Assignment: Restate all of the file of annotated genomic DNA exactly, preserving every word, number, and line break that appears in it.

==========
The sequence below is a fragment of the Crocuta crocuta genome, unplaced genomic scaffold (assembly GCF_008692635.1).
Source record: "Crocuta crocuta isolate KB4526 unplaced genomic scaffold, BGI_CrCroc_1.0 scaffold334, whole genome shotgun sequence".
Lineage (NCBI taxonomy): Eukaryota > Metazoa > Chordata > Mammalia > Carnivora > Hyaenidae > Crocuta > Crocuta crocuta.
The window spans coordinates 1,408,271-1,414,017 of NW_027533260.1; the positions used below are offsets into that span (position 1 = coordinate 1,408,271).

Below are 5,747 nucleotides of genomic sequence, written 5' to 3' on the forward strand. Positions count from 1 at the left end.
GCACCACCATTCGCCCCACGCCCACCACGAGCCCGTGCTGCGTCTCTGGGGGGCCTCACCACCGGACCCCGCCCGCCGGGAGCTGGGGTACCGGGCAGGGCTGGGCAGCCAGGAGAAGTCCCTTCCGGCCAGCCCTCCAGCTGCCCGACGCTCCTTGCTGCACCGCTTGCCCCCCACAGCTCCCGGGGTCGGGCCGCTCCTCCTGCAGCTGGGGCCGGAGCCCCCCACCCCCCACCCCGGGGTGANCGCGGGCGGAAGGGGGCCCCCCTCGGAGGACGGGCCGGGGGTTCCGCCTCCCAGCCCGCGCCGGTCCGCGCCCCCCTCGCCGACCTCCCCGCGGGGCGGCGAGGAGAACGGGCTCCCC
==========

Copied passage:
The sequence below is a fragment of the Crocuta crocuta genome, unplaced genomic scaffold (assembly GCF_008692635.1).
Source record: "Crocuta crocuta isolate KB4526 unplaced genomic scaffold, BGI_CrCroc_1.0 scaffold334, whole genome shotgun sequence".
Lineage (NCBI taxonomy): Eukaryota > Metazoa > Chordata > Mammalia > Carnivora > Hyaenidae > Crocuta > Crocuta crocuta.
The window spans coordinates 1,408,271-1,414,017 of NW_027533260.1; the positions used below are offsets into that span (position 1 = coordinate 1,408,271).

Below are 5,747 nucleotides of genomic sequence, written 5' to 3' on the forward strand. Positions count from 1 at the left end.
GCACCACCATTCGCCCCACGCCCACCACGAGCCCGTGCTGCGTCTCTGGGGGGCCTCACCACCGGACCCCGCCCGCCGGGAGCTGGGGTACCGGGCAGGGCTGGGCAGCCAGGAGAAGTCCCTTCCGGCCAGCCCTCCAGCTGCCCGACGCTCCTTGCTGCACCGCTTGCCCCCCACAGCTCCCGGGGTCGGGCCGCTCCTCCTGCAGCTGGGGCCGGAGCCCCCCACCCCCCACCCCGGGGTGANCGCGGGCGGAAGGGGGCCCCCCTCGGAGGACGGGCCGGGGGTTCCGCCTCCCAGCCCGCGCCGGTCCGCGCCCCCCTCGCCGACCTCCCCGCGGGGCGGCGAGGAGAACGGGCTCCCC